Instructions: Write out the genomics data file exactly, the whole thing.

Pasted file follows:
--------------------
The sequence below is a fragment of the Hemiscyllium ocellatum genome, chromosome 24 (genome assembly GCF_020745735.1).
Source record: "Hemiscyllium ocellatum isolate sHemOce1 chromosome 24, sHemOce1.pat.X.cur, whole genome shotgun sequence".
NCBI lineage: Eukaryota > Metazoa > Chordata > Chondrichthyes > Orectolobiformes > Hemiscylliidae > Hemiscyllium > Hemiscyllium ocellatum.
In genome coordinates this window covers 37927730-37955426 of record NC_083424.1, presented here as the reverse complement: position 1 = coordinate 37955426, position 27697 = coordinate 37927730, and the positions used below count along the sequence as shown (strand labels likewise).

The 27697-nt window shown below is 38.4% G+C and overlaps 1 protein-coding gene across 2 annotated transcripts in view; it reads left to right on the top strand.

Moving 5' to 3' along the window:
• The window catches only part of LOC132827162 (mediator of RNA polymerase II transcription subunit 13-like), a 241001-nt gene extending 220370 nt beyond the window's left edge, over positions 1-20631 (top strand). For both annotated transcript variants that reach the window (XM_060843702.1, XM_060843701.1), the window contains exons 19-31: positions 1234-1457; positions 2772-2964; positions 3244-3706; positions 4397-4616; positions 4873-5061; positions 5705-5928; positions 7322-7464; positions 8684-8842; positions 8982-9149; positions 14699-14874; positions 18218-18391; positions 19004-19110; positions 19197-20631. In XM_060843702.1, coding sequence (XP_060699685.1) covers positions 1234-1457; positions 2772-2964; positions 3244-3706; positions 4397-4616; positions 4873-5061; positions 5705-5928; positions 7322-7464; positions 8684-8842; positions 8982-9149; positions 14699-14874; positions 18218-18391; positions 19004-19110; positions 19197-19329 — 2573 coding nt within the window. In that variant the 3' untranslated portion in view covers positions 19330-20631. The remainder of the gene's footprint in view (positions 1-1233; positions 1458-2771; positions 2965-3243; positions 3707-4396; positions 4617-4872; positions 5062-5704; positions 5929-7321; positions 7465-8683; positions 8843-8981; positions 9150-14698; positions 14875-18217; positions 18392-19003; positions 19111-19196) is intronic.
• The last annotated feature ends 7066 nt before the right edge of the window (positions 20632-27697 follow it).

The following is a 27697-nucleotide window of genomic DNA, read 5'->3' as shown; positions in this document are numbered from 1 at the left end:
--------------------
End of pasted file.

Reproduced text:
The sequence below is a fragment of the Hemiscyllium ocellatum genome, chromosome 24 (genome assembly GCF_020745735.1).
Source record: "Hemiscyllium ocellatum isolate sHemOce1 chromosome 24, sHemOce1.pat.X.cur, whole genome shotgun sequence".
NCBI lineage: Eukaryota > Metazoa > Chordata > Chondrichthyes > Orectolobiformes > Hemiscylliidae > Hemiscyllium > Hemiscyllium ocellatum.
In genome coordinates this window covers 37927730-37955426 of record NC_083424.1, presented here as the reverse complement: position 1 = coordinate 37955426, position 27697 = coordinate 37927730, and the positions used below count along the sequence as shown (strand labels likewise).

The 27697-nt window shown below is 38.4% G+C and overlaps 1 protein-coding gene across 2 annotated transcripts in view; it reads left to right on the top strand.

Moving 5' to 3' along the window:
• The window catches only part of LOC132827162 (mediator of RNA polymerase II transcription subunit 13-like), a 241001-nt gene extending 220370 nt beyond the window's left edge, over positions 1-20631 (top strand). For both annotated transcript variants that reach the window (XM_060843702.1, XM_060843701.1), the window contains exons 19-31: positions 1234-1457; positions 2772-2964; positions 3244-3706; positions 4397-4616; positions 4873-5061; positions 5705-5928; positions 7322-7464; positions 8684-8842; positions 8982-9149; positions 14699-14874; positions 18218-18391; positions 19004-19110; positions 19197-20631. In XM_060843702.1, coding sequence (XP_060699685.1) covers positions 1234-1457; positions 2772-2964; positions 3244-3706; positions 4397-4616; positions 4873-5061; positions 5705-5928; positions 7322-7464; positions 8684-8842; positions 8982-9149; positions 14699-14874; positions 18218-18391; positions 19004-19110; positions 19197-19329 — 2573 coding nt within the window. In that variant the 3' untranslated portion in view covers positions 19330-20631. The remainder of the gene's footprint in view (positions 1-1233; positions 1458-2771; positions 2965-3243; positions 3707-4396; positions 4617-4872; positions 5062-5704; positions 5929-7321; positions 7465-8683; positions 8843-8981; positions 9150-14698; positions 14875-18217; positions 18392-19003; positions 19111-19196) is intronic.
• The last annotated feature ends 7066 nt before the right edge of the window (positions 20632-27697 follow it).

The following is a 27697-nucleotide window of genomic DNA, read 5'->3' as shown; positions in this document are numbered from 1 at the left end: